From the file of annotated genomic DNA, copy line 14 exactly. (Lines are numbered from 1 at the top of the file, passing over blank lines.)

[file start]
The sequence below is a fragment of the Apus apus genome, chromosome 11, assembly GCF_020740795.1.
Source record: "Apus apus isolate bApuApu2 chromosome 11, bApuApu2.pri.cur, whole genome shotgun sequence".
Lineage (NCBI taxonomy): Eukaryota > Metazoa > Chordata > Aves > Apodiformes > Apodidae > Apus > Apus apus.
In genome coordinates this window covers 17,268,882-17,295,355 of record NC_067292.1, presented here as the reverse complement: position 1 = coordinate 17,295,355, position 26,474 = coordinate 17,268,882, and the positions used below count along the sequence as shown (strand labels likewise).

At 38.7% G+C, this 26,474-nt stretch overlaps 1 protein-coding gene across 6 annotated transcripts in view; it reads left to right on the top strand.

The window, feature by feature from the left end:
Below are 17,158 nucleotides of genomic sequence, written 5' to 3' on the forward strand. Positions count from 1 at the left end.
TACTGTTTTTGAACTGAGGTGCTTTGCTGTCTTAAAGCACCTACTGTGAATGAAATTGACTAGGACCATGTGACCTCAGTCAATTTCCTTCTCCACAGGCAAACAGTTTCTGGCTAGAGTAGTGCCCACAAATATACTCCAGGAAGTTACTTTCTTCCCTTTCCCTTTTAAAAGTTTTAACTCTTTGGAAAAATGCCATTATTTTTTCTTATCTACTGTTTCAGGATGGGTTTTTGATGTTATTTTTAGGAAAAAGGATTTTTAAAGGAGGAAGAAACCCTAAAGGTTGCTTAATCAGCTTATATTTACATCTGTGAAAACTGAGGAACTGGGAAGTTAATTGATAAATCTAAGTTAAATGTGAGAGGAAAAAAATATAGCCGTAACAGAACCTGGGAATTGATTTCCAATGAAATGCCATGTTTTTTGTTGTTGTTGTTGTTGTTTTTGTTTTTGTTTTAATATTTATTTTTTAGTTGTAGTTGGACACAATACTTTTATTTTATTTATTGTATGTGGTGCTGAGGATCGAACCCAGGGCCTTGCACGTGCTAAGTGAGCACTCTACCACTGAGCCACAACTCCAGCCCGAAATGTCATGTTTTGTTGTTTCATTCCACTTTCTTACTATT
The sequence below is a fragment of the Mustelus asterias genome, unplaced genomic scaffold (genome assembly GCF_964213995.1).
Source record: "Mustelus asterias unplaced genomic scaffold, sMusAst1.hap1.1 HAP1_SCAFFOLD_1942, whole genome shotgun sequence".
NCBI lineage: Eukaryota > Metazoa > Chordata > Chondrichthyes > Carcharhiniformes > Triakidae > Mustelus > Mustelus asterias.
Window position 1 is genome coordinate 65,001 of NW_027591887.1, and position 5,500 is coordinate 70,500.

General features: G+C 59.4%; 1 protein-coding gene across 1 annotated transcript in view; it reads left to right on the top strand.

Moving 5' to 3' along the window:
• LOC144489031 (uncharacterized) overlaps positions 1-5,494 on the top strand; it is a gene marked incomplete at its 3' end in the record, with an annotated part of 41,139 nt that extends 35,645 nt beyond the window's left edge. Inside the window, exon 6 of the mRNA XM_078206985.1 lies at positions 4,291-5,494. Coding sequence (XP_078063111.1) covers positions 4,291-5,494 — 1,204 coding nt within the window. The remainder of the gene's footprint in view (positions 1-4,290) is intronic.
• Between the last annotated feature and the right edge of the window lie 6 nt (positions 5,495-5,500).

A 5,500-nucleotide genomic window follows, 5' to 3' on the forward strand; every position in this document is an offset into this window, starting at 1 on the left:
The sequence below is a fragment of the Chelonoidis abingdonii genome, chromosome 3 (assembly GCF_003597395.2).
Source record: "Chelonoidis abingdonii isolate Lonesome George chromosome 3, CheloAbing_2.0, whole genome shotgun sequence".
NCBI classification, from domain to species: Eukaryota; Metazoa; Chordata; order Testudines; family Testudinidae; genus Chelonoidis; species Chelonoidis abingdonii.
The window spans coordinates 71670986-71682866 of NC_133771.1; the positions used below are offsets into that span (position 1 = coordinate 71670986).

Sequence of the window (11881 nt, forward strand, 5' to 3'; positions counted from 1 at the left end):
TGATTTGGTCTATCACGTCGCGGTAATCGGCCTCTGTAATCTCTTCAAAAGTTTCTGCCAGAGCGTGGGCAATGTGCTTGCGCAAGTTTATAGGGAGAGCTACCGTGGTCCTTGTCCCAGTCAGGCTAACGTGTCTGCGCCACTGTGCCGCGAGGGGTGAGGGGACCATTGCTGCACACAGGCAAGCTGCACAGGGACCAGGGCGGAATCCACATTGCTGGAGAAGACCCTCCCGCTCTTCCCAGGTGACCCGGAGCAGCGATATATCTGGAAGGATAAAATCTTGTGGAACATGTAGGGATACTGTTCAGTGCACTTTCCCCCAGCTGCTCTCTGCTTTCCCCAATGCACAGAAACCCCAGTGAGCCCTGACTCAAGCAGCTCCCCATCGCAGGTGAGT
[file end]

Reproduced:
Moving 5' to 3' along the window: